chickens

Efforts to become more self-sufficient have led many urbanites to explore raising chickens. For some, the fresh, low-cost eggs and garden fertilizing are worth the effort, feed costs and accommodations chickens require, but many backyard chickens are winding up in shelters and sanctuaries.

According to NBC News, “Hundreds of chickens, sometimes dozens at a time, are being abandoned each year at the nation’s shelters from California to New York.”

A big part of the problem is that chickens will typically only lay eggs for a few years—not usually more than four—but can live another decade after laying stops. Those urban farmers (“hipsters,” NBC calls them) who don’t want to kill the chickens for their meat, wind up with a somewhat labor intensive and not housebroken pet who no longer yields much in return.

Urban farmers also often end up with roosters by mistake because it can be difficult to tell the sex of a chicken. Noisy, aggressive and producing no eggs, roosters are prime candidates for shelters or sanctuaries, adding to the issue.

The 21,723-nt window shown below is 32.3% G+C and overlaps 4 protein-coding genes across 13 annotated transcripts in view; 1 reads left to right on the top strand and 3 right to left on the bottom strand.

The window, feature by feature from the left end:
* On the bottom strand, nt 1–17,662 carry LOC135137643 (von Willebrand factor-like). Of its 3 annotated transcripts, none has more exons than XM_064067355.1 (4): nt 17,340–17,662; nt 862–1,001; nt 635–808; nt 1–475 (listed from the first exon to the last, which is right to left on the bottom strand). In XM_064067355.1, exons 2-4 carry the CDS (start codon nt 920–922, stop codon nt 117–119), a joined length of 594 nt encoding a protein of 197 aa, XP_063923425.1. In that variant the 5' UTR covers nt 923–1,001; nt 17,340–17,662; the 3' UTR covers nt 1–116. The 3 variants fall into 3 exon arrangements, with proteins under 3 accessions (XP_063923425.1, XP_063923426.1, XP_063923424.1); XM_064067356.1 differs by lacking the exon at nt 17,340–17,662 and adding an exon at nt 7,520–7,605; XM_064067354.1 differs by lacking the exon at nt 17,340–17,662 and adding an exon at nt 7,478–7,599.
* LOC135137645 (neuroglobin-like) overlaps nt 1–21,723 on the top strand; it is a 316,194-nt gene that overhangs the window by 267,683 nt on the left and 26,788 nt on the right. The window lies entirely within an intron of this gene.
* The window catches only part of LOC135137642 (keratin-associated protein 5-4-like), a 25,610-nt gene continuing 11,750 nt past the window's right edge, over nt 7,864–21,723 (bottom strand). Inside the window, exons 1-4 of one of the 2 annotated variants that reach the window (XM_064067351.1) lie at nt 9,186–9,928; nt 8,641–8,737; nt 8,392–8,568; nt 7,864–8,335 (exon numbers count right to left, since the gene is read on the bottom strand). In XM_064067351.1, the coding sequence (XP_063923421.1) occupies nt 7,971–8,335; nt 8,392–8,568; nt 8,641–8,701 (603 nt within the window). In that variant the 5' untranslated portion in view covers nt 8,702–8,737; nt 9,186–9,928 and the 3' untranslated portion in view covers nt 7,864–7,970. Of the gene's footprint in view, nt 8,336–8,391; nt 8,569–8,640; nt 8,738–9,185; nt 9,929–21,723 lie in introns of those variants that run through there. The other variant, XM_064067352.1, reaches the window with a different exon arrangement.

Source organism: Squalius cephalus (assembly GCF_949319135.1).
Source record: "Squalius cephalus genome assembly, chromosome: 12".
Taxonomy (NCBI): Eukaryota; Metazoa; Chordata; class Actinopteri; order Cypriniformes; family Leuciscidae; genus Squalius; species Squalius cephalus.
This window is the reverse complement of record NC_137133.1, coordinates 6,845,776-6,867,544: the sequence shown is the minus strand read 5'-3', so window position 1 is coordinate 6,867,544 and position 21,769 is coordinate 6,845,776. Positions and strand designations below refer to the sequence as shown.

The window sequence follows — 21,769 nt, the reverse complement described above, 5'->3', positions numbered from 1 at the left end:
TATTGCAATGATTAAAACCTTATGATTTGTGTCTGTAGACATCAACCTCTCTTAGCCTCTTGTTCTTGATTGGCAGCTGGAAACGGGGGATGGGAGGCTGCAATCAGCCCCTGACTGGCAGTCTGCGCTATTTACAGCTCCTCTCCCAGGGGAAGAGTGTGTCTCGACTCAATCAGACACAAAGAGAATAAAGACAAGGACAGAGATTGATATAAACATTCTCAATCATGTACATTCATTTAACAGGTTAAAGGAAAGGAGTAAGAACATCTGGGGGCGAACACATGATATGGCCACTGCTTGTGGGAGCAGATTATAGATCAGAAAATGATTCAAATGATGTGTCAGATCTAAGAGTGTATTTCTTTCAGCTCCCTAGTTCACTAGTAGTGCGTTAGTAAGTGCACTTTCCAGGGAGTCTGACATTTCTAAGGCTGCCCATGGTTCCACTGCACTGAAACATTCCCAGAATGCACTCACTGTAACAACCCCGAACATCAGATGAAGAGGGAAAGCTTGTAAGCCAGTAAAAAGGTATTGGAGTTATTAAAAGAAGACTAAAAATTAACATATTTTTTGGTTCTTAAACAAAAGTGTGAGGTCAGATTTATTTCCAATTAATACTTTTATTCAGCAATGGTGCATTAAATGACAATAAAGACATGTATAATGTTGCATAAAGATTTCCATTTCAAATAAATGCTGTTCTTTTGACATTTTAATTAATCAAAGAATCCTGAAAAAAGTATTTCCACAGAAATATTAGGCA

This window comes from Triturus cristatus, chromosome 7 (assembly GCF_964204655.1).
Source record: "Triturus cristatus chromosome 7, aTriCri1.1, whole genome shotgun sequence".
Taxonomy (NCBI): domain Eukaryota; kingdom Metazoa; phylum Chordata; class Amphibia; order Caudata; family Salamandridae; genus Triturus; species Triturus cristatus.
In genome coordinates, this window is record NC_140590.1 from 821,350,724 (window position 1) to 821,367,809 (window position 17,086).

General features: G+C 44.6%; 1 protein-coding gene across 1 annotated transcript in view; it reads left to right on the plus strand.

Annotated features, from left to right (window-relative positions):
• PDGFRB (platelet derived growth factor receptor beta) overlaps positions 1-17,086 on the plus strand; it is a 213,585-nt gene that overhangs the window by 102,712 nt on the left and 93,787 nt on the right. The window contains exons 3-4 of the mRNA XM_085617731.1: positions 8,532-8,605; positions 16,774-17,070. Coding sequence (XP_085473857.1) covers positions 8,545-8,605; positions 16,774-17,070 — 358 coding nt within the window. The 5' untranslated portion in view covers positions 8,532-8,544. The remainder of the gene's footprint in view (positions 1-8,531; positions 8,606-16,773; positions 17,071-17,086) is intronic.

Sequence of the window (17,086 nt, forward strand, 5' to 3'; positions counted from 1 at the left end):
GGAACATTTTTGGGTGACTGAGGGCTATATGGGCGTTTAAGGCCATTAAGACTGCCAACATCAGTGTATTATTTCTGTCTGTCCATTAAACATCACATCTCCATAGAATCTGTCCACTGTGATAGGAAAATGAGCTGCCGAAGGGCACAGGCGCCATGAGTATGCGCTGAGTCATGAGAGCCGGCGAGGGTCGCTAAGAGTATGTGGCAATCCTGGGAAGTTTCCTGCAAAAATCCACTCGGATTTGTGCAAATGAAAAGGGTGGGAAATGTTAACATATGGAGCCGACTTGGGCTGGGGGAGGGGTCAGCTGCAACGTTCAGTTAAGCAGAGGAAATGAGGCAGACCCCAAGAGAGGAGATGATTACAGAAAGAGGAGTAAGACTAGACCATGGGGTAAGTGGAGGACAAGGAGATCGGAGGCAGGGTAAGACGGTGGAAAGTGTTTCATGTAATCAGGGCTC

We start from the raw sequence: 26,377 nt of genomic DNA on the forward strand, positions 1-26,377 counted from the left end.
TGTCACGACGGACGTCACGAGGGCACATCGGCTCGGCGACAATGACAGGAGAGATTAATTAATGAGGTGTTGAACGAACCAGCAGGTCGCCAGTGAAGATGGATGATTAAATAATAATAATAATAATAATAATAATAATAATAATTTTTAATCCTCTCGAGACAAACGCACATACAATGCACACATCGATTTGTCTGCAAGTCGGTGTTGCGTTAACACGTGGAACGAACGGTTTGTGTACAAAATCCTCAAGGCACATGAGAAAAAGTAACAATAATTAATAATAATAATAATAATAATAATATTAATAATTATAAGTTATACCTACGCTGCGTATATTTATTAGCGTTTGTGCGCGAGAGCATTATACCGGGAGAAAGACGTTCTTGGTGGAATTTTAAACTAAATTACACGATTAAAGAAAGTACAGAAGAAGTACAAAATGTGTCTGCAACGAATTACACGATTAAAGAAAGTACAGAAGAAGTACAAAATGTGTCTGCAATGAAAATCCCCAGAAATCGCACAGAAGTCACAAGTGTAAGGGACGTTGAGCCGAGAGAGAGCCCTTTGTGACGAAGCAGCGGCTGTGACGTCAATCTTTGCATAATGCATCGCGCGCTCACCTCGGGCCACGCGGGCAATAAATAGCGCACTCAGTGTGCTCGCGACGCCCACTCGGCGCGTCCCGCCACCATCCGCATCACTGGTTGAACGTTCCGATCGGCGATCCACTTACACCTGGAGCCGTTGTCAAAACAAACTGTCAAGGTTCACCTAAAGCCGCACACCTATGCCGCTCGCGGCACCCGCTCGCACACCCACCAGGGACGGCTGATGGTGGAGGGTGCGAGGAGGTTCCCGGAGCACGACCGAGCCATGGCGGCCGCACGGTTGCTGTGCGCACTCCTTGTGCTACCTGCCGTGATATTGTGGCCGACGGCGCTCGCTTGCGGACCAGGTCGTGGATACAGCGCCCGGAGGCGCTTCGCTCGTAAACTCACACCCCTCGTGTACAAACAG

NBC reports that Farm Sanctuary, based in Watkins Glen, NY, has more than 200 backyard chickens between its three shelters currently waiting for new homes. National Shelter Director Susie Coston told NBC that the sanctuary sees more than double that every year; and many of the chickens are abused and sickly. “They’re put on Craigslist all the time when they don’t lay any more,” said Coston. “They’re dumped all the time.”

Some animal rights activists are blaming “foodies” and the rise in the locavore movement for displacing the birds, who are smart and have unique personalities. “It’s the stupid foodies,” Britton Clouse of Minnesota’s Chicken Run Rescue told NBC. “We’re just sick to death of it.”

A recent study found baby chickens to be smarter than toddlers.

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Image: portmanteaus